Meal Prep 101: How to Freeze Grains

My mother instilled a love of whole grains in me from a very early age, back on our original homestead in the Yukon.

I can still picture the orange oval cast iron pot that she would set in the middle of the table at meal time when the six of us were gathered. That pot of rice or barley or millet rounded out most of our meals, filling the corners in the tummies with comfort.

Nowadays grains of all kind fill my pantry – red quinoa, basmati rice, wheat berries and farro, in addition to my childhood favourites. I add them to everything from citrus salads to quick stir-fried dinners.

You all know that meal prep is key for helping me to get organized for dinner and I’m also a long-time believer in batch cooking. Freezing big batches of grains checks both those boxes and makes my life a little bit easier; here’s how I do it.

How to Freeze Grains

Today’s simple tutorial is how to freeze and successfully thaw grains. Sure, most cooked grains will keep in the refrigerator for up to four days, so if you are just meal prepping for the week ahead, it’s not always necessary to freeze them.

However, I mainly freeze quinoa, brown rice pilaf, etc in small, 1-2 cup portions so I have have them for a mid-day salad or side without having to turn on the stove or babysit a pot of rice. If I have whole grains portioned off and frozen in my freezer I am far more likely to include them in my Monday-Friday meals when life is hectic.

Step 1: Cool the cooked grains completely on a tray or sheet pan. You want them to dry properly so the extra moisture doesn’t cause them to clump. Use a fork to fluff the grains after a few minutes to vent the steam.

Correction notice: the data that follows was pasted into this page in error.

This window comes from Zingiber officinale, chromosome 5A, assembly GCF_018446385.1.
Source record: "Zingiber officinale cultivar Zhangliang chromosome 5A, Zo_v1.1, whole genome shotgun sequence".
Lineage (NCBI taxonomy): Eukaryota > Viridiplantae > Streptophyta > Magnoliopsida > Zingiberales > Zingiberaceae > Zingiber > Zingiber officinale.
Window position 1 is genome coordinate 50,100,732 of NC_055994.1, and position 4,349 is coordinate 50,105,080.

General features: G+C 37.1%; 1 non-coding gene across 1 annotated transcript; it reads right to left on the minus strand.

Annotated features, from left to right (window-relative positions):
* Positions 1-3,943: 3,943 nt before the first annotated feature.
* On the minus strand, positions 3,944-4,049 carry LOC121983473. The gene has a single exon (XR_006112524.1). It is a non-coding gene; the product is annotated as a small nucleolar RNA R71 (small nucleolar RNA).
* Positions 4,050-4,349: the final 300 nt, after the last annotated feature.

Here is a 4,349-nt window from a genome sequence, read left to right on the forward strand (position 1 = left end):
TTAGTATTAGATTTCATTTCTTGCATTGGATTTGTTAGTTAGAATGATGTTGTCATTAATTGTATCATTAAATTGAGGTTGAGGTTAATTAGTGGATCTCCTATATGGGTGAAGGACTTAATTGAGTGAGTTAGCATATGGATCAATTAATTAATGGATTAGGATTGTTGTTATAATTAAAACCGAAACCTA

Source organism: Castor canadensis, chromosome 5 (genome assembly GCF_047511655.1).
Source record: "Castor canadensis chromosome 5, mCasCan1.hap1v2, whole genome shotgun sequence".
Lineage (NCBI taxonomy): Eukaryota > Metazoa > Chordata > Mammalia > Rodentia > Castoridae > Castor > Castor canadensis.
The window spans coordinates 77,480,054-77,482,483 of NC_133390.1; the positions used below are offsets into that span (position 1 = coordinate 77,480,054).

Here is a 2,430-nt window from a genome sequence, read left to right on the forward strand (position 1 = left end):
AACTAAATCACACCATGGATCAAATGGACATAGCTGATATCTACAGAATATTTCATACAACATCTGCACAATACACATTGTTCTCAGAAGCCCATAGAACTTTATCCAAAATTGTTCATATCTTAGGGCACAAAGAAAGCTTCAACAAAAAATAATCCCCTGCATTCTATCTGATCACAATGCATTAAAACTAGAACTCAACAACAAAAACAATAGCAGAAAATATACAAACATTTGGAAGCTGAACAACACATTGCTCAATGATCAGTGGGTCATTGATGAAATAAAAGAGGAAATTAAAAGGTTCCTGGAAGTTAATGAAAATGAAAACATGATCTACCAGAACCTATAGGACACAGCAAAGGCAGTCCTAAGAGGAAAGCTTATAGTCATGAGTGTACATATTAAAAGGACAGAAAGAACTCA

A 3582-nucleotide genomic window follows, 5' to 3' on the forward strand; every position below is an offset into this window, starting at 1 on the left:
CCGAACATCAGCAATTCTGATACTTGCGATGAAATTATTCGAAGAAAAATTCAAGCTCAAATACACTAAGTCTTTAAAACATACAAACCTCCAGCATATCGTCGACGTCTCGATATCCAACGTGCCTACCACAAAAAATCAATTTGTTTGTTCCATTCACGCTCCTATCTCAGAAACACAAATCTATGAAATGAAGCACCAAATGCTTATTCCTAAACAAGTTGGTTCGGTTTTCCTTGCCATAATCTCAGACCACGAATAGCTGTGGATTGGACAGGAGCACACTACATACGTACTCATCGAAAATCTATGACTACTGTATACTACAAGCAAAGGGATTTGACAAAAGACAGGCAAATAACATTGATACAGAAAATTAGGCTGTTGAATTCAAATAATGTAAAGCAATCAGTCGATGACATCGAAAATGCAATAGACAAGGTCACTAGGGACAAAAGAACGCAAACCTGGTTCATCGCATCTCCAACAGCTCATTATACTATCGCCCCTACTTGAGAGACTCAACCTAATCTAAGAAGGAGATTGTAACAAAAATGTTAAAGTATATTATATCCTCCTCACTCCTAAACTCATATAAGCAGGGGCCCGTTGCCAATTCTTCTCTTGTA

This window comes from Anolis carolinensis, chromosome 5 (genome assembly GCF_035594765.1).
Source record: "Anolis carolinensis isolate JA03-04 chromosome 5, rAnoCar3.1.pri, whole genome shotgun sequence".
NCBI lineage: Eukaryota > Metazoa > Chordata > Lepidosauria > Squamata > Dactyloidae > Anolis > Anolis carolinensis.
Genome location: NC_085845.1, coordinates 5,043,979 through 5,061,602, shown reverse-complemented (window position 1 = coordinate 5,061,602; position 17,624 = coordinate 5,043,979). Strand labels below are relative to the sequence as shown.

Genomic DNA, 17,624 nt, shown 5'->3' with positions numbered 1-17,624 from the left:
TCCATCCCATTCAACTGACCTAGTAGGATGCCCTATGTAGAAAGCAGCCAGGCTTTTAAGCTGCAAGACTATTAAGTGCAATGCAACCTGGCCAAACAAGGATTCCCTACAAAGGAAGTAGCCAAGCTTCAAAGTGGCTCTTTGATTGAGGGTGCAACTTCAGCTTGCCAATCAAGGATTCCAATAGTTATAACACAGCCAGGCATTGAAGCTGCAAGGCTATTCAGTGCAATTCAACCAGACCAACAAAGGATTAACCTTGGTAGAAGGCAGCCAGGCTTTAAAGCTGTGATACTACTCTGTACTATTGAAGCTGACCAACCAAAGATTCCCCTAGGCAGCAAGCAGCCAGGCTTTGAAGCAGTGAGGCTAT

Step 2: Portion cooked grains into reusable, eco-friendly containers. I use an assortment of sizes, depending on my needs. I avoid the disposable plastic re-sealable bags that are so popular for this particular task. In my attempt to move towards a zero-waste kitchen, I’ve eliminated single-use plastic bags from my cupboards and stick with glass food storage containers with lids instead. Just be sure yours are microwave and freezer safe (mine can go in the oven too).

Step 3: Label containers and jars with the date and ingredient – and freeze! Even if the containers are glass and see-through,  I try to write what’s inside for quick identification. ** Freeze grains for up to three months.**

How to Thaw Grains

I find that rice is best defrosted straight from the freezer, while heartier grains can defrost overnight in the fridge and not turn to mush. I usually defrost in the microwave for a quick thaw; the time varies per grain, just take it a minute at a time.

If I am adding the grains to something hot, like quinoa to a lentil dish, I will just add it in frozen. This adds a few minutes to the cooking time.

You’ll find the texture of previously frozen grains nearly identical to just-cooked. It helps to buy the best quality you can afford; freshness is definitely an important factor in maintaining the integrity of these whole grains.

Check out the products from my friends at Flourist (previously GRAIN) who source Canadian grown 100% traceable grains, beans and freshly milled flours.

Let me know how you freeze grains and what you’re using them for afterward.

About Aimee

Cooking has always been Aimée's preferred recreational activity, creative outlet, and source of relaxation. After nearly ten years in the professional cooking industry, she went from restaurant to RSS by trading her tongs and clogs for cookie cutters and a laptop, serving as editor here at Simple Bites. Her first book, Brown Eggs and Jam Jars - Family Recipes from the Kitchen of Simple Bites, was published in February 2015.

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